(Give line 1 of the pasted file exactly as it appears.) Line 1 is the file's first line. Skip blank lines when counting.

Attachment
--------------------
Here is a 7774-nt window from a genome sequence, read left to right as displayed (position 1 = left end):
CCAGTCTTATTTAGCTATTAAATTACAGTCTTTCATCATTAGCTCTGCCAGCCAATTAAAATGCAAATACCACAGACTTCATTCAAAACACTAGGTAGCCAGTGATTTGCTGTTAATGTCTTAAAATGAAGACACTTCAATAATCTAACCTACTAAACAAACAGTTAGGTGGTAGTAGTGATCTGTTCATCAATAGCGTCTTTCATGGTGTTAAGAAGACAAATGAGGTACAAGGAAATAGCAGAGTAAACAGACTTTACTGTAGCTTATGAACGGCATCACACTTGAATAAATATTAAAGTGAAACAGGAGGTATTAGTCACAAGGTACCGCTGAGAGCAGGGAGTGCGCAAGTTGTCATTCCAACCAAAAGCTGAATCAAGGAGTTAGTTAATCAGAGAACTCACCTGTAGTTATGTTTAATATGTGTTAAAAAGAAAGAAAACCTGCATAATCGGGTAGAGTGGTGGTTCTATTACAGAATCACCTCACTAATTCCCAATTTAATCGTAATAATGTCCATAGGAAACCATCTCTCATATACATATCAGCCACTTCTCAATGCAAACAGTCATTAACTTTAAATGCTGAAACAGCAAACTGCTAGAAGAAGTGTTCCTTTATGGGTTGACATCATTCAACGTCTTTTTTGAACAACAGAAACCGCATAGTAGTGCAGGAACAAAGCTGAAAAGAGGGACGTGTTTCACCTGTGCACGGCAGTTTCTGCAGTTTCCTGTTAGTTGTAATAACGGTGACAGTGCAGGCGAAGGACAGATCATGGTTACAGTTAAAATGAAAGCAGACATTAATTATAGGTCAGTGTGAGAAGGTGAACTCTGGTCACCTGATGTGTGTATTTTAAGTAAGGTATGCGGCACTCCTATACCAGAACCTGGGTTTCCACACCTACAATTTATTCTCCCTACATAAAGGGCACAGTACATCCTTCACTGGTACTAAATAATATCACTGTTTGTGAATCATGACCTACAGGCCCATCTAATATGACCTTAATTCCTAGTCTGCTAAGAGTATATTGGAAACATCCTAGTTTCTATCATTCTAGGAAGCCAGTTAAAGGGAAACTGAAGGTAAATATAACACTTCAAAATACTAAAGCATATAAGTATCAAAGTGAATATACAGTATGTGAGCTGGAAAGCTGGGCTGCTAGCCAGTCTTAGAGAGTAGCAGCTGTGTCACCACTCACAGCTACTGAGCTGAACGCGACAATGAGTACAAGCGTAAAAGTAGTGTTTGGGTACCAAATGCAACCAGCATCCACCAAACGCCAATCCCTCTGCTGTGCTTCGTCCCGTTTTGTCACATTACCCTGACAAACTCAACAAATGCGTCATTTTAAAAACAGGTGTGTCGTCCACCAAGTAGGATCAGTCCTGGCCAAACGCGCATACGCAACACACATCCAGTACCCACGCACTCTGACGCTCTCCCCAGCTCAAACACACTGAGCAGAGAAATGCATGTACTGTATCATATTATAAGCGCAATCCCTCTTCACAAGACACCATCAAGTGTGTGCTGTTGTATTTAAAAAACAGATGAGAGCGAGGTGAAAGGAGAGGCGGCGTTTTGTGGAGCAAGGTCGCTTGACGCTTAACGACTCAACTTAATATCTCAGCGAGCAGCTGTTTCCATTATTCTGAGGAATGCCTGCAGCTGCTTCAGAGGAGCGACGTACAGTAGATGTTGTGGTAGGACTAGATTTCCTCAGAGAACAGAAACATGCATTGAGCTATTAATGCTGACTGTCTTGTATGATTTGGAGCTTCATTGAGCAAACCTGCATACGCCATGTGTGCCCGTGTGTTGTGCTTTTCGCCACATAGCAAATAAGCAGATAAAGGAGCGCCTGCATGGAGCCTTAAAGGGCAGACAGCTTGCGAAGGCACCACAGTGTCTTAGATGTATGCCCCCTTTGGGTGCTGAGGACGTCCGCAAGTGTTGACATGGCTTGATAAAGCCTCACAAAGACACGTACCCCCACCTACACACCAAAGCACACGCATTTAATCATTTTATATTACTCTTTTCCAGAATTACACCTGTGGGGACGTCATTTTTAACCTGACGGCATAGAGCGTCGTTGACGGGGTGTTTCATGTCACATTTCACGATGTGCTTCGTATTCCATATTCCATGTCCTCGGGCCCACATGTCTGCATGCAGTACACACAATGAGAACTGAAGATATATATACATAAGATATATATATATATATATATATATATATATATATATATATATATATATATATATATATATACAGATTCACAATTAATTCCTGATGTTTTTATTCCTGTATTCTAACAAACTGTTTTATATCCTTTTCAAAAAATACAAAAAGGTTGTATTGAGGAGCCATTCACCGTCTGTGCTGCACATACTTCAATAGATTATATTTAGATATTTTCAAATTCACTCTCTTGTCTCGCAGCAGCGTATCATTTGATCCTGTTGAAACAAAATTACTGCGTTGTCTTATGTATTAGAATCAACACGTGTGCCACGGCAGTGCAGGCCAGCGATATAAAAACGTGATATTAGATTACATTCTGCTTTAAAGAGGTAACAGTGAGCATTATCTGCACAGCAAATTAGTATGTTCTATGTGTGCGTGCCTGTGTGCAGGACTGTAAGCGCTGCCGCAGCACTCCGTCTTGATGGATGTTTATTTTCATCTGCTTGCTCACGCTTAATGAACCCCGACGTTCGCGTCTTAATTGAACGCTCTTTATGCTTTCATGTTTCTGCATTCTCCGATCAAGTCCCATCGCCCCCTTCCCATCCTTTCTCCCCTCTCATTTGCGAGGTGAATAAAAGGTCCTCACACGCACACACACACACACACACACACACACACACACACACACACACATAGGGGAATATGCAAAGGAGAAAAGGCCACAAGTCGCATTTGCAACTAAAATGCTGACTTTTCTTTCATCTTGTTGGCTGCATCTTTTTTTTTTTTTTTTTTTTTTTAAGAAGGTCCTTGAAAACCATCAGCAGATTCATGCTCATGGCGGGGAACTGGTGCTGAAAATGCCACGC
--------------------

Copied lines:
Here is a 7774-nt window from a genome sequence, read left to right as displayed (position 1 = left end):